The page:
Irrigation of grapevines with saline water. II. Mathematical simulation of vine growth and yield

J. Ben-Asher, J. van Dam, R. A. Feddes, R. K. Jhorar

Research output: Contribution to journalArticlepeer-review

37 Scopus citations


Soil, water, atmosphere and plant (SWAP) model simulates deterministic transport of water and solutes, incorporating a semi-analytical sink function. It enables one to simulate detailed (SAWPd) or simple (SWAPs) crop growth patterns in response to flow patterns in the root zone. The objectives of this study were to evaluate the ability of SWAPd to account for various salinity effects in grapevines under arid conditions, and to compare results from SWAPd and SWAPs growth models. A unique approach in our study was to use the same crop parameters for fresh and saline water while changing only the salinity of the irrigation water. We tested the effect of three salinity treatments (1.8, 3.3 and 4.8 dS m-1) on production parameters of grapevine. Vines in the fresh water treatment benefited from the better water quality in that they used water more efficiently than in the other treatments. Three objective criteria were used to test the validity of the two models. These were standard error of model estimation (SEE), root mean square error (RMSE) and the index of agreement (IoA). With respect to the measured variables SEE (expressed as percent of the maximal value) was 5% for 1.8 dS m-1 treatment and 11% for 4.8 dS m-1 treatment. RMSE was 7 for 1.8 dS m-1 treatment and 15% for 4.8 dS m-1 treatment. IoA was close to 1. It varied between a minimum of 0.8 for SWAPs to a maximum 0.99 for transpiration calculated by SWAPd for low salinity conditions, indicating acceptable agreements between the simulated and measured results. These simulated results were obtained when water quality was the only variable and hence they indicated the ability of SWAP's salinity models to generate realistic responses to salinity. In all calculations higher transpiration and LAI were simulated by SWAPd than by SWAPs. The deviations (SEE and RMSE) of SWAPs from the measured values were about 4% larger than the deviations of the values simulated by SWAPd. It probably resulted from the more realistic detailed model, which contains many more growth parameters than SWAPs that requires only LAI. The higher simulated transpiration by SWAPd model affected the differences in the entire water regime. For example, SWAPs simulated higher water content than SWAPd because less water was extracted from its soil profile by transpiration. It was concluded that for the first time SWAPd (and to a certain level also SWAPs) was validated for grapevine under saline conditions.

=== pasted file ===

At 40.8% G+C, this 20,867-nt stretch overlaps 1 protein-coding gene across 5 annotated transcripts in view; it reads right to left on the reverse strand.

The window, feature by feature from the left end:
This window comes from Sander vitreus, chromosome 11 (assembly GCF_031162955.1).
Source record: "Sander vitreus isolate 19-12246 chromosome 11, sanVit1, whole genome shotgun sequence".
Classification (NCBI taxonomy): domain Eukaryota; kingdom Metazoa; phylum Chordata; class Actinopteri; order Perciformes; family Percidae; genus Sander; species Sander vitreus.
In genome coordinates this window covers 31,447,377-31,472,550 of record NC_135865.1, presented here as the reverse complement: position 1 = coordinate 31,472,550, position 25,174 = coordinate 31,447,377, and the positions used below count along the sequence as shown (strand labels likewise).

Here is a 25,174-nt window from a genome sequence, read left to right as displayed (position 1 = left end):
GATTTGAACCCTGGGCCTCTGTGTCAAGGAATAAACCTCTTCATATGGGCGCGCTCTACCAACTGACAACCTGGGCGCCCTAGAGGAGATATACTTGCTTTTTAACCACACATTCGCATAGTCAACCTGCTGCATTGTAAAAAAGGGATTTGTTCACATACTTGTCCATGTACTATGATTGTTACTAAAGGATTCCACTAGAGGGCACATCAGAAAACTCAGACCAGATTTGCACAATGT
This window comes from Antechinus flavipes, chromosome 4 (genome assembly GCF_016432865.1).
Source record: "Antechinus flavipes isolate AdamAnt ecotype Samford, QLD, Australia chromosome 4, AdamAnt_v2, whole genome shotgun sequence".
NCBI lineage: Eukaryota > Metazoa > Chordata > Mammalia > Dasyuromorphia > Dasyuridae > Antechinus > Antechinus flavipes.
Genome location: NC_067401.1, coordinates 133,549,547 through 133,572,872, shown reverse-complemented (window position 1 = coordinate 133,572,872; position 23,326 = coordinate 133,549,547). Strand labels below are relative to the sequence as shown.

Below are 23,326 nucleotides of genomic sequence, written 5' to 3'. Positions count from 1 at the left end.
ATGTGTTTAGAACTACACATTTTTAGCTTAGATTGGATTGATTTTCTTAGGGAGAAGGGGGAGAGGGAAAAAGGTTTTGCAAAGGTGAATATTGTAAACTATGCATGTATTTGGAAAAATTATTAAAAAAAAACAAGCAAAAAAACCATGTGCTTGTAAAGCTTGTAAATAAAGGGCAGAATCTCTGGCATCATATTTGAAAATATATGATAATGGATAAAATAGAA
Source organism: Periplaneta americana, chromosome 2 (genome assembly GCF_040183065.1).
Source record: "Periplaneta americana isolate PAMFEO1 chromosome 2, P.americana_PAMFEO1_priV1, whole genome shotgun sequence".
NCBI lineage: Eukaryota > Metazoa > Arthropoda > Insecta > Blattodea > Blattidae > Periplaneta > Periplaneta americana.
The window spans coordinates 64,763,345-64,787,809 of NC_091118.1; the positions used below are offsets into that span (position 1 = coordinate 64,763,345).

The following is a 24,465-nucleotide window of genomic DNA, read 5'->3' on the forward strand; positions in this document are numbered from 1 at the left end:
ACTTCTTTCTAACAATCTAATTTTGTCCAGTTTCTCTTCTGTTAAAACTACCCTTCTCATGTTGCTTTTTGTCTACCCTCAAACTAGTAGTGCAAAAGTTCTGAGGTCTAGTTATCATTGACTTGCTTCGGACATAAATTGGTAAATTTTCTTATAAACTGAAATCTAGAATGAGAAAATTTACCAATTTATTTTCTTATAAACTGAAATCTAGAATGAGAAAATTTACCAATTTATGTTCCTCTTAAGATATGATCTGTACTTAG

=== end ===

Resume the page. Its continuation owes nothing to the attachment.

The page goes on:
Original languageEnglish
Pages (from-to)22-29
Number of pages8
JournalAgricultural Water Management
Issue number1-2
StatePublished - 16 May 2006


  • Dry matter
  • Salt and water soil profiles
  • Water balance

ASJC Scopus subject areas

  • Agronomy and Crop Science
  • Water Science and Technology
  • Soil Science
  • Earth-Surface Processes


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